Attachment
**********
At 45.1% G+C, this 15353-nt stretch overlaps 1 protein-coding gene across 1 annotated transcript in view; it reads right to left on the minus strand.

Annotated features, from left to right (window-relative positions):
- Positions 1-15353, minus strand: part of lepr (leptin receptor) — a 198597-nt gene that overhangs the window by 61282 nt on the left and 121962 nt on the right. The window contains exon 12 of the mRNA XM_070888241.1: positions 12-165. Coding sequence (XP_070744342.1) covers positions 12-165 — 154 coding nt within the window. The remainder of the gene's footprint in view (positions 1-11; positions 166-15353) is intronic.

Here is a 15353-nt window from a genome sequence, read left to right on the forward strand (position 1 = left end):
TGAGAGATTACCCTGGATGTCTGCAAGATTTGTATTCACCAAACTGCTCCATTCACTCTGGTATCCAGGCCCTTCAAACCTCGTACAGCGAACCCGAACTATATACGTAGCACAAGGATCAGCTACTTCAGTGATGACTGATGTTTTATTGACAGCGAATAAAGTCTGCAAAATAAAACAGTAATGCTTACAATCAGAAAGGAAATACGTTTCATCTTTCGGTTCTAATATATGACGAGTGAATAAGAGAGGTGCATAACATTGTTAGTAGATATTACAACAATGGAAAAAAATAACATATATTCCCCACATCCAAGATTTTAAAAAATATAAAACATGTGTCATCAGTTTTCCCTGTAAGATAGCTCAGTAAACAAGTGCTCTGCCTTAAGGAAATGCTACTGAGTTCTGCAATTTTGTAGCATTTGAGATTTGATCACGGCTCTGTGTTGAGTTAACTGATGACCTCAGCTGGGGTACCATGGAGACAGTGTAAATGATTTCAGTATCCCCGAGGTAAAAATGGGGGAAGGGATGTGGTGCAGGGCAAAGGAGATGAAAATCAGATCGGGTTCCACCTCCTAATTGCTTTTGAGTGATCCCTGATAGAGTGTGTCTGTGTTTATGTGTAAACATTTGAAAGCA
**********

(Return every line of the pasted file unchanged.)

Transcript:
At 45.1% G+C, this 15353-nt stretch overlaps 1 protein-coding gene across 1 annotated transcript in view; it reads right to left on the minus strand.

Annotated features, from left to right (window-relative positions):
- Positions 1-15353, minus strand: part of lepr (leptin receptor) — a 198597-nt gene that overhangs the window by 61282 nt on the left and 121962 nt on the right. The window contains exon 12 of the mRNA XM_070888241.1: positions 12-165. Coding sequence (XP_070744342.1) covers positions 12-165 — 154 coding nt within the window. The remainder of the gene's footprint in view (positions 1-11; positions 166-15353) is intronic.

Here is a 15353-nt window from a genome sequence, read left to right on the forward strand (position 1 = left end):
TGAGAGATTACCCTGGATGTCTGCAAGATTTGTATTCACCAAACTGCTCCATTCACTCTGGTATCCAGGCCCTTCAAACCTCGTACAGCGAACCCGAACTATATACGTAGCACAAGGATCAGCTACTTCAGTGATGACTGATGTTTTATTGACAGCGAATAAAGTCTGCAAAATAAAACAGTAATGCTTACAATCAGAAAGGAAATACGTTTCATCTTTCGGTTCTAATATATGACGAGTGAATAAGAGAGGTGCATAACATTGTTAGTAGATATTACAACAATGGAAAAAAATAACATATATTCCCCACATCCAAGATTTTAAAAAATATAAAACATGTGTCATCAGTTTTCCCTGTAAGATAGCTCAGTAAACAAGTGCTCTGCCTTAAGGAAATGCTACTGAGTTCTGCAATTTTGTAGCATTTGAGATTTGATCACGGCTCTGTGTTGAGTTAACTGATGACCTCAGCTGGGGTACCATGGAGACAGTGTAAATGATTTCAGTATCCCCGAGGTAAAAATGGGGGAAGGGATGTGGTGCAGGGCAAAGGAGATGAAAATCAGATCGGGTTCCACCTCCTAATTGCTTTTGAGTGATCCCTGATAGAGTGTGTCTGTGTTTATGTGTAAACATTTGAAAGCA